It was the first time an electric-powered car had ever taken a lap at the Daytona International Speedway. A throng of local reporters looked on. With the pedal to the metal, driver T.K. Wetherell, president of The Florida State University, and passenger Alvin Lim, an engineering doctoral student, raced over the historic 2.5-mile oval in a little over seven minutes. Surely, they set a world record for such a feat.
Wetherell, Lim and a group of students from Florida State’s High Performance Materials Institute made several laps at Daytona on April 27 in the electric vehicle that was designed and built by the students over a four-month period in 2008.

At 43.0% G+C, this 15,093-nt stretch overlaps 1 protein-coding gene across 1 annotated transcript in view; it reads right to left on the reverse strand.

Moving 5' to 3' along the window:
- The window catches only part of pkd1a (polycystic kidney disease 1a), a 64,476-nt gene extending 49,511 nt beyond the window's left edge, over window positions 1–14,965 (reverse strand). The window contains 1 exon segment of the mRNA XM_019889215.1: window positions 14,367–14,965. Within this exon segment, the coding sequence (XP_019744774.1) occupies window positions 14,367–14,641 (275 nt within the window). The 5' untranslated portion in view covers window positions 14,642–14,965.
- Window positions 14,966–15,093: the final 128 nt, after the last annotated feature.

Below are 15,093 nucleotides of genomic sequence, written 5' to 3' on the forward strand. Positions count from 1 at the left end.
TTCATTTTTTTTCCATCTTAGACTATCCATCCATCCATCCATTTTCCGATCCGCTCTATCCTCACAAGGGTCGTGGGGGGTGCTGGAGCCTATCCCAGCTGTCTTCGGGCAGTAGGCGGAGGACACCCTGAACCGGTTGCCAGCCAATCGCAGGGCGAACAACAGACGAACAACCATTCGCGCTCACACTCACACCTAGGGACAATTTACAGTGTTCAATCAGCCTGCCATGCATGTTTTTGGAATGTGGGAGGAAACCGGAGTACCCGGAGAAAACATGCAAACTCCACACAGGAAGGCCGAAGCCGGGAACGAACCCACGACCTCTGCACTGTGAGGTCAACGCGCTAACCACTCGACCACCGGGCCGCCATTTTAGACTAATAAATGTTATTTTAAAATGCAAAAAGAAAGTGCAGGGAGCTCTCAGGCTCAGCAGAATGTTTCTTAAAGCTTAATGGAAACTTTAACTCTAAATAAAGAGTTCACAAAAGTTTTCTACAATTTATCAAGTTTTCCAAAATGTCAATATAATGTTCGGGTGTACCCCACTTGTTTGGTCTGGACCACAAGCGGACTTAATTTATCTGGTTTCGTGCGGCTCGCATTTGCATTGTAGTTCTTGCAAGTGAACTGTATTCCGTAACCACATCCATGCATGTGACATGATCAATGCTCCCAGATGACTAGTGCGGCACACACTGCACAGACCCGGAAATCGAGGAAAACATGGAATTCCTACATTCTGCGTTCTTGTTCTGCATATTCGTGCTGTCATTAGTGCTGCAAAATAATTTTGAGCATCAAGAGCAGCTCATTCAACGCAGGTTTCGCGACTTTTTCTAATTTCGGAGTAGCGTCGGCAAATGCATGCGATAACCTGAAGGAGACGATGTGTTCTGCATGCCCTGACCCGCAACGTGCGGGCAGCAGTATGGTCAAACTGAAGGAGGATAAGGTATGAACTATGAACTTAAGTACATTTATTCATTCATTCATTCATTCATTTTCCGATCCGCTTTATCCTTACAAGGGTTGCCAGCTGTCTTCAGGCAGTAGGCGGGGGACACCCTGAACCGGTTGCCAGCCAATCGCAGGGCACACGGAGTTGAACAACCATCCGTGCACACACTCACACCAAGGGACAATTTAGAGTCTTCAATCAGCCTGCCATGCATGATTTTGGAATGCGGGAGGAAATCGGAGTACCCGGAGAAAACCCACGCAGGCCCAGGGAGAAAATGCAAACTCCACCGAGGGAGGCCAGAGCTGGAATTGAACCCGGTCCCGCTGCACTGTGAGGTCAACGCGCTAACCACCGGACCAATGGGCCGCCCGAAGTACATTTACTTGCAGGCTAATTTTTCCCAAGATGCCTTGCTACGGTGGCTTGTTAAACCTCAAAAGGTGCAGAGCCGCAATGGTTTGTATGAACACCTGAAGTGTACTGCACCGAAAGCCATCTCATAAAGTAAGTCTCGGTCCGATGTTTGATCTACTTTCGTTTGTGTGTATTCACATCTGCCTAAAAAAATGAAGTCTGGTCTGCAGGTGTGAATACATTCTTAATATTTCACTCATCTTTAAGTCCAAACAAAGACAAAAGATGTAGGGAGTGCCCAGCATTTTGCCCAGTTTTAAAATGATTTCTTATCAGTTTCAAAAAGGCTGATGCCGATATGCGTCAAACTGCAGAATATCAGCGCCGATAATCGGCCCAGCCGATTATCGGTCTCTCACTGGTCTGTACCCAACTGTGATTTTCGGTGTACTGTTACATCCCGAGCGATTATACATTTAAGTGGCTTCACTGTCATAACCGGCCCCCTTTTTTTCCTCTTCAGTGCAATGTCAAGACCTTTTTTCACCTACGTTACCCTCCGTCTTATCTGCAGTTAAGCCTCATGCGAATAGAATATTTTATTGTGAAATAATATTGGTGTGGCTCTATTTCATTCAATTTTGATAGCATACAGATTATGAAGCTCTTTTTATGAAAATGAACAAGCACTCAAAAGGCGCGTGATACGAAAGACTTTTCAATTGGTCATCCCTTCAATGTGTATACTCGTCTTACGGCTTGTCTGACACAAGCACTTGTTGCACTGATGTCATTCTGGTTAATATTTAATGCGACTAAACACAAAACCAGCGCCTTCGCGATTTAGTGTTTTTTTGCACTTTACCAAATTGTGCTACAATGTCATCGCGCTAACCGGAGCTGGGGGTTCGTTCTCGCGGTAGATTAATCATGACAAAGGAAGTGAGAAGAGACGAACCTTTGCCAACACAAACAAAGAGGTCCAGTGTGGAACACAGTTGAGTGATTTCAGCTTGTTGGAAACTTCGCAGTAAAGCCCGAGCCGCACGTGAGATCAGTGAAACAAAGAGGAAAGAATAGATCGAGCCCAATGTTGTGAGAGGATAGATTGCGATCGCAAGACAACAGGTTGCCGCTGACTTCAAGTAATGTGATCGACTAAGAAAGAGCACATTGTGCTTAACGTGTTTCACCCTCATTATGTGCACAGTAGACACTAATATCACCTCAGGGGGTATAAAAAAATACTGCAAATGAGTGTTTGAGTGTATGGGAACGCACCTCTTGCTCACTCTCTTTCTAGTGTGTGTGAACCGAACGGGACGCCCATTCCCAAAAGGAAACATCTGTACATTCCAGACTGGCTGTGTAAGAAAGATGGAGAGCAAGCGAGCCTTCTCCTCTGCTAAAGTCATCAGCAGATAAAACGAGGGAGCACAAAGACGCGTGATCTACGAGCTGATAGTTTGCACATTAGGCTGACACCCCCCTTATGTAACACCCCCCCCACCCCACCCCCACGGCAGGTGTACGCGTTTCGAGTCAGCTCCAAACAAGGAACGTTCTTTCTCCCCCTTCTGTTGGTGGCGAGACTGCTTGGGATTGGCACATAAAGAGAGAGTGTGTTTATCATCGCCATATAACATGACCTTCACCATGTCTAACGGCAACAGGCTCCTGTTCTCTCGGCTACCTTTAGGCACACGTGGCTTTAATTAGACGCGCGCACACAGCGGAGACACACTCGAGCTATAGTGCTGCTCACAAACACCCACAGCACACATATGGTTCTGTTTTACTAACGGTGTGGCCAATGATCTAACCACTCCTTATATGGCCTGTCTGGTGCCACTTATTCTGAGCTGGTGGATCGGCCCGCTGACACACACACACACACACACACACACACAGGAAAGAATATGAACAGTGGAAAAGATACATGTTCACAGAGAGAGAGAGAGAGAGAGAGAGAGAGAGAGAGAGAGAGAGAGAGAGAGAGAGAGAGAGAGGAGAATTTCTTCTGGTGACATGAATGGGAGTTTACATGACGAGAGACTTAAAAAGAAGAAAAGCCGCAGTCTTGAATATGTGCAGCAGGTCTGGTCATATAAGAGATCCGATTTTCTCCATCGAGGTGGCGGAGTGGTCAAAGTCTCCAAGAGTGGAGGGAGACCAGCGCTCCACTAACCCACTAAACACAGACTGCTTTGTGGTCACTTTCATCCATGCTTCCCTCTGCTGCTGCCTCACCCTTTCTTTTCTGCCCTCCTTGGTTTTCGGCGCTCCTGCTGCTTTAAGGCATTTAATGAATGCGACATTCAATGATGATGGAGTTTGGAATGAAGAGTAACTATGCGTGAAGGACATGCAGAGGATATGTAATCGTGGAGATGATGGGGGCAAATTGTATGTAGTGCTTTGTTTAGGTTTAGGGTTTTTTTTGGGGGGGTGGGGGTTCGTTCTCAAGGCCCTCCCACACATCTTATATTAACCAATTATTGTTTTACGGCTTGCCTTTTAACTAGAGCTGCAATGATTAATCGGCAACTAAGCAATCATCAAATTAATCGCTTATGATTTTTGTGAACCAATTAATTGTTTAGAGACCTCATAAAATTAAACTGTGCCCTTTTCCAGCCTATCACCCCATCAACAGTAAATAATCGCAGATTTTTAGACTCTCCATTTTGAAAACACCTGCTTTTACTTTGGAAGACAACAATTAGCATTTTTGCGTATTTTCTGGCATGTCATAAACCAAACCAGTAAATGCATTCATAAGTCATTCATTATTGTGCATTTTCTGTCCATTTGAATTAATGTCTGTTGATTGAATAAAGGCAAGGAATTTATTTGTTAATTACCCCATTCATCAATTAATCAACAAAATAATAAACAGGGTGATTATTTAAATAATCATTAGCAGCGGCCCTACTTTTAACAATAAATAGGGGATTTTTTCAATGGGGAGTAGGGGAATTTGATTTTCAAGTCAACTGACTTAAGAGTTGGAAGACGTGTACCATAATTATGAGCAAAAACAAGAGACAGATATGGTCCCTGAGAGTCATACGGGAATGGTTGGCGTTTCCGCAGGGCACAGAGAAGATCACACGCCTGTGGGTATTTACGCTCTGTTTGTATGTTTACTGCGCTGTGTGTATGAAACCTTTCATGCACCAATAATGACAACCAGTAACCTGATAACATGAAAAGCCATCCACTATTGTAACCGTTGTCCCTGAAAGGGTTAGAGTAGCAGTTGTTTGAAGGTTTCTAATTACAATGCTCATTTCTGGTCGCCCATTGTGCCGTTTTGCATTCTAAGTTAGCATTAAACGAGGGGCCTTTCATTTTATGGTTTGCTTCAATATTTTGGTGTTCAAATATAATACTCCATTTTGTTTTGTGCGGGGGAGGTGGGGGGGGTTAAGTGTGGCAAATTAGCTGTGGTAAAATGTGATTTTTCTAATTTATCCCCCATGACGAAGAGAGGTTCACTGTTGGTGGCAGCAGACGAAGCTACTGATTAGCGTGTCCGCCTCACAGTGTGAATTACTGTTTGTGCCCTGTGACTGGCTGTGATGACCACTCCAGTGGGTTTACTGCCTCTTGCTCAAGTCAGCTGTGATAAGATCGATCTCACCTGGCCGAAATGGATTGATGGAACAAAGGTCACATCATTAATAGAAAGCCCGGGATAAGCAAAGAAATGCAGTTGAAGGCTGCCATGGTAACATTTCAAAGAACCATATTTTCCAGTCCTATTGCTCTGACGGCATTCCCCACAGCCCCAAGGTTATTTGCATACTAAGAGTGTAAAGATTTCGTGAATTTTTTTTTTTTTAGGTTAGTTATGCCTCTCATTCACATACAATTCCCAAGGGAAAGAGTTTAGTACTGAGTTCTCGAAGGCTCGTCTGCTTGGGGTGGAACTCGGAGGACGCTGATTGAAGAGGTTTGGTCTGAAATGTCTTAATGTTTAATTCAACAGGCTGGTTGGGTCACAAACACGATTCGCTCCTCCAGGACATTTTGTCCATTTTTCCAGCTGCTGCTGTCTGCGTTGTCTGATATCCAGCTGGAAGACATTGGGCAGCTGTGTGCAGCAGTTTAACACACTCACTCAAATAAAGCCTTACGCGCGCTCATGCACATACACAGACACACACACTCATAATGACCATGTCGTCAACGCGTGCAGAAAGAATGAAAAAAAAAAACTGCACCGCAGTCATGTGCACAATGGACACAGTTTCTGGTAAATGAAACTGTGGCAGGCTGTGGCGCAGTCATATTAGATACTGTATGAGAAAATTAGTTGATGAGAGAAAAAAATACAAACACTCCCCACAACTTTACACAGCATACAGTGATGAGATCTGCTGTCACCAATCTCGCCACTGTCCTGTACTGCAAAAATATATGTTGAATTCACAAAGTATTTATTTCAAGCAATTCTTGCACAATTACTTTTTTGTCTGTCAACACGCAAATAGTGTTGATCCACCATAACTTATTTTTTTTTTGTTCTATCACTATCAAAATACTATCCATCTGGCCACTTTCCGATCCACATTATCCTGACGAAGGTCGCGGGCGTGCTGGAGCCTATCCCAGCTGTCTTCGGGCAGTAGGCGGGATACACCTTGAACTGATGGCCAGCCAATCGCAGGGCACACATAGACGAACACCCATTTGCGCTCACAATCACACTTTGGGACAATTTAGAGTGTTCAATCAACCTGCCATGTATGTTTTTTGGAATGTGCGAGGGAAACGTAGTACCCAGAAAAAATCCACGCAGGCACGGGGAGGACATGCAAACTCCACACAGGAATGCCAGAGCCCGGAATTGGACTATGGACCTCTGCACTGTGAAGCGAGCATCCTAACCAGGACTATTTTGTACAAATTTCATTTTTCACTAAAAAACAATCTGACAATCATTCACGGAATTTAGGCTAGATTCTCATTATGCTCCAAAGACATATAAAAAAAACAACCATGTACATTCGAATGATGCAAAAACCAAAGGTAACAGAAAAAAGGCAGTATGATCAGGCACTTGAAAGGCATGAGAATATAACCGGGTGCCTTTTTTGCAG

"We had to take it to Daytona," Wetherell said. "This is Daytona. If you want to showcase it, you have to take it to Daytona."
The composite body three-wheeled car — two in the front, one in the rear — is about 68 inches wide and 127 inches long. It runs on nine rechargeable 12-volt batteries, with a range of 12 to 15 miles. At Daytona, the car reached a top speed of 30 mph, but engineering student Lim, the car’s principal designer, says it would be possible to modify it to go significantly faster — perhaps 70 mph.
The High Performance Materials Institute focuses on developing composite materials made from carbon fiber, glass or fiberglass.
Wetherell first drove the electric vehicle in Florida State’s 2008 Homecoming Parade on Nov. 14.